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The Indonesian government has taken the unprecedented step of overriding the patents on seven HIV and hepatitis treatments, citing urgent need to improve patient access.
IHS Global Insight perspective
The Indonesian government on 3 September issued a "government use" order that overrides the patents on seven hepatitis B and HIV treatments.
The drugs are generally beyond the reach of patients in Indonesia, and are expected to be authorised to firms to produce generic versions in the future.
Challenges to patents in Asia-Pacific represent a flourishing trend, and one that Big Pharma may have to get used to, with governments increasingly willing to put the needs of patients ahead of the interests of patent holders.
The Indonesian government has issued a decree that overrides the patents on seven hepatitis and HIV drugs and opens the way for cheap generic versions, in what is being described as an unprecedented step. President Susilo Bambang Yudhoyono's decree was issued on 3 September, but has gone unnoticed until being publicised this week by United States-based rights group Public Citizen.
The new protocol renews a previous compulsory licence issued against Merck & Co (US)'s HIV anti-retroviral (ARV) Sustiva (efavirenz) in 2007, and adds six more drugs to the list. Pre-existing 2007 compulsory licences remain against Boehringer Ingelheim (Germany)'s ARV Viramune (nevirapine) and Shire Pharmaceutical (United Kingdom)'s hepatitis B treatment lamivudine. These drugs can be licensed by the Ministry of Health to pharmaceutical companies to exploit patents on behalf of the government, effective until the end of term of each patent, with a 0.5% royalty paid to the patent holder, as summarised below.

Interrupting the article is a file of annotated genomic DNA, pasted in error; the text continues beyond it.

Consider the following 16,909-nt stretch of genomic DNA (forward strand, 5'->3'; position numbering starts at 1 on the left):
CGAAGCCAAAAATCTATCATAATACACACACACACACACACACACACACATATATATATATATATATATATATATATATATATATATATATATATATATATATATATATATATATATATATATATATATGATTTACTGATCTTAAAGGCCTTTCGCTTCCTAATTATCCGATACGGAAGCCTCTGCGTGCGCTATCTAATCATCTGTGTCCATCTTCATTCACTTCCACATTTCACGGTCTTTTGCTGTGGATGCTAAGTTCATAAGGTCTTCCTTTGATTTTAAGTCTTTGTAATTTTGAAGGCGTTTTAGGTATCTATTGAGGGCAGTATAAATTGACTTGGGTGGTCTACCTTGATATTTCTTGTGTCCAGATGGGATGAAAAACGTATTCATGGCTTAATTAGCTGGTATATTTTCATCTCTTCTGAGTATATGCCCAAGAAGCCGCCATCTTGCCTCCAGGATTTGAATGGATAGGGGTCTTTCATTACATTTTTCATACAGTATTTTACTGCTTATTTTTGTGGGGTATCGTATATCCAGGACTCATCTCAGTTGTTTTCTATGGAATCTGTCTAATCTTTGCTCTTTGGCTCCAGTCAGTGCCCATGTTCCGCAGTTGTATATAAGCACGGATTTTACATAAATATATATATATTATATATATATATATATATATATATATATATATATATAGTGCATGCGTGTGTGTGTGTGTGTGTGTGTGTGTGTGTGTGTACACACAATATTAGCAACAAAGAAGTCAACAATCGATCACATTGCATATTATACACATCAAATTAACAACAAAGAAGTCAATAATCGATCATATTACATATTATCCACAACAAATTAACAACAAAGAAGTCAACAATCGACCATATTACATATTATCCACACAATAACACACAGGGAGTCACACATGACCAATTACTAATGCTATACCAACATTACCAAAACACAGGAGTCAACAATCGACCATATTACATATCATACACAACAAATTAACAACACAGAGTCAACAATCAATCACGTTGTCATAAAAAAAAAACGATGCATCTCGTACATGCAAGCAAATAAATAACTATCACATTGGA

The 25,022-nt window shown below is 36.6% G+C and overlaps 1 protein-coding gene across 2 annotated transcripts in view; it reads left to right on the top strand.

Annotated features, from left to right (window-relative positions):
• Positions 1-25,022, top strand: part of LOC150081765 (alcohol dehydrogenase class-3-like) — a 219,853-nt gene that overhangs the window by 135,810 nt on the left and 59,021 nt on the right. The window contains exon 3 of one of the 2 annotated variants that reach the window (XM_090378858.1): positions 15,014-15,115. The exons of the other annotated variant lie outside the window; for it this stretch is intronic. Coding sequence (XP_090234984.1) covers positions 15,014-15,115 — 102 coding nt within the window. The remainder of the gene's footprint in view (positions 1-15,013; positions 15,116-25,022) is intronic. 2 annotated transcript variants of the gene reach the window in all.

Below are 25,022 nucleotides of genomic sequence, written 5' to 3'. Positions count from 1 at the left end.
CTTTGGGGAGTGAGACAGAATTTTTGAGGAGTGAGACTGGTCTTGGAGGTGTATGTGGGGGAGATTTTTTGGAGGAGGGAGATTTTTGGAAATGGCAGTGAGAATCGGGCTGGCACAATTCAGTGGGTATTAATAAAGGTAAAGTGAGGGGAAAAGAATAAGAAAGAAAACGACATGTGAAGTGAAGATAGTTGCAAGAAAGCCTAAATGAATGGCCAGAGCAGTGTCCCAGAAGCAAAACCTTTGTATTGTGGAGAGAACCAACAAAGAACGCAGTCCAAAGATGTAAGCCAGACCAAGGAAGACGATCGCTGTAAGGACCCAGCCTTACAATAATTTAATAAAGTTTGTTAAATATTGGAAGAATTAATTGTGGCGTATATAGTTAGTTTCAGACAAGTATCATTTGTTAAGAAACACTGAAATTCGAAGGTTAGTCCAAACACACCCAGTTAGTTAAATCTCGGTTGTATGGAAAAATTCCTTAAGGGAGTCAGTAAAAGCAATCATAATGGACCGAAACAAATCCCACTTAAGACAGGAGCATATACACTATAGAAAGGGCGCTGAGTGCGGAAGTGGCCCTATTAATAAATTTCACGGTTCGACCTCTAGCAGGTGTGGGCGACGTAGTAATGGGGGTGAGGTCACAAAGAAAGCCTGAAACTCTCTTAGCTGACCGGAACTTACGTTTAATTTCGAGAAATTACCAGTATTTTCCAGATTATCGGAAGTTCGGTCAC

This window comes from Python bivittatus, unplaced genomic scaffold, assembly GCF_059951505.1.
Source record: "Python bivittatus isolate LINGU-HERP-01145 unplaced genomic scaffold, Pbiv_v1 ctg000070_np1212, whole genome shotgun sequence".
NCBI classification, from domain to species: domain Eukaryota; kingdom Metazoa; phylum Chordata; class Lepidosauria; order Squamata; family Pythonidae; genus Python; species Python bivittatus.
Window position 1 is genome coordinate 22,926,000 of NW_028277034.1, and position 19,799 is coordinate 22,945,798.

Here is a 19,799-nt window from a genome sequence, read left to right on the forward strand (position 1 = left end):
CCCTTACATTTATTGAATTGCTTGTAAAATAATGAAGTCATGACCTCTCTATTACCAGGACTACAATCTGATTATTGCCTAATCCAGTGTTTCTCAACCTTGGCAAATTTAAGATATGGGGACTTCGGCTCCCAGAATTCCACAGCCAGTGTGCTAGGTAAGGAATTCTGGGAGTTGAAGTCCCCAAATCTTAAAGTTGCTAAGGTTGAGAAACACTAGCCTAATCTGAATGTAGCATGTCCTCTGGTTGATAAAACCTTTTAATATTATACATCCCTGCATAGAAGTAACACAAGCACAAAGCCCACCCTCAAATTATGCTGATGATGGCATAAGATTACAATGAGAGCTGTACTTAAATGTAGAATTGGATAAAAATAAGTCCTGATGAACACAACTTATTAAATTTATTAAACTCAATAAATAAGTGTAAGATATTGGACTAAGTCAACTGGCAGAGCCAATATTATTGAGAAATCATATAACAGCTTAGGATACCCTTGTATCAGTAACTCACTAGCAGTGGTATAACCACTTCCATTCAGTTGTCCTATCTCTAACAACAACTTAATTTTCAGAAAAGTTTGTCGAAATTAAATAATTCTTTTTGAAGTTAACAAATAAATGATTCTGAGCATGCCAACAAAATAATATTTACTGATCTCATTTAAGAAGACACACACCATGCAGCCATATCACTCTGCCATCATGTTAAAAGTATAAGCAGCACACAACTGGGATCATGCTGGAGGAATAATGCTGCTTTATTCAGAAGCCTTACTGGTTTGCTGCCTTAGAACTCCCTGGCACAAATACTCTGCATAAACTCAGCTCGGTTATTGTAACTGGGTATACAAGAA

For a link to the presidential decree, in Indonesian, see here. For Public Citizen's press release, see here.
Indonesia's Compulsory Licences, 3 September 2012
Merck & Co.
7 August 2013
14 May 2018
Bristol-Myers Squibb (US)
6 August 2018
Combination lopinavir, ritonavir (Kaletra)
Abbot Laboratories (US)
23 August 2018
Gilead Sciences (US)
23 July 2018
Combination of tenofovir and emtricitabine (Truvada)
Gilead Sciences (US)
3 November 2024
Source: Public Citizen
Outlook and implications
The Indonesian government's decision is described by Public Citizen as precedent setting, and "the broadest single use of pharmaceutical patent licensing power by a country since the World Trade Organization 1995 Agreement on Trade-Related Aspects of Intellectual Property [TRIPS]". It should be noted that the Indonesian government has as yet not authorised any companies to produce generic versions of the drugs involved.
The move follows recent patent controversies in India, which issued its first compulsory licence against Bayer (Germany)'s kidney cancer drug Nexavar (sorafenib) seven months ago, and where compulsory licences and generous interpretations by local courts in patent infringement cases have caused consternation for foreign firms operating there (see Germany - India: 13 March 2012: First Drug Compulsory Licensing Granted in India, Big Pharma React with Fury). The trend within Asia appears to be tilting in favour of compulsory licences as a way of promoting patient access, with China recently altering its patent laws to allow the issuing of compulsory licences, while patient groups in Malaysia are also pushing for a compulsory licence against Abbot's ARV Kaletra.
Although pharma firms may be concerned, and have argued in India that companies will sell their generic versions worldwide, patient rights groups and governments argue that such steps are in line with the WTO's TRIPS agreement, which provides member countries the right to challenge patents in order to promote access to vital medicines. In Indonesia, Kaletra (also marketed as Alluvia) costs USD83.80 per month under public health schemes, equating to USD1,000 a year, relative to an average per capita income in the country of USD2,900. The Indonesian government specifically cites the need to make such drugs available, with only 23,000 of the 70,000 patients in need of ARV treatment currently receiving it. The firms targeted in Indonesia have so far remained silent.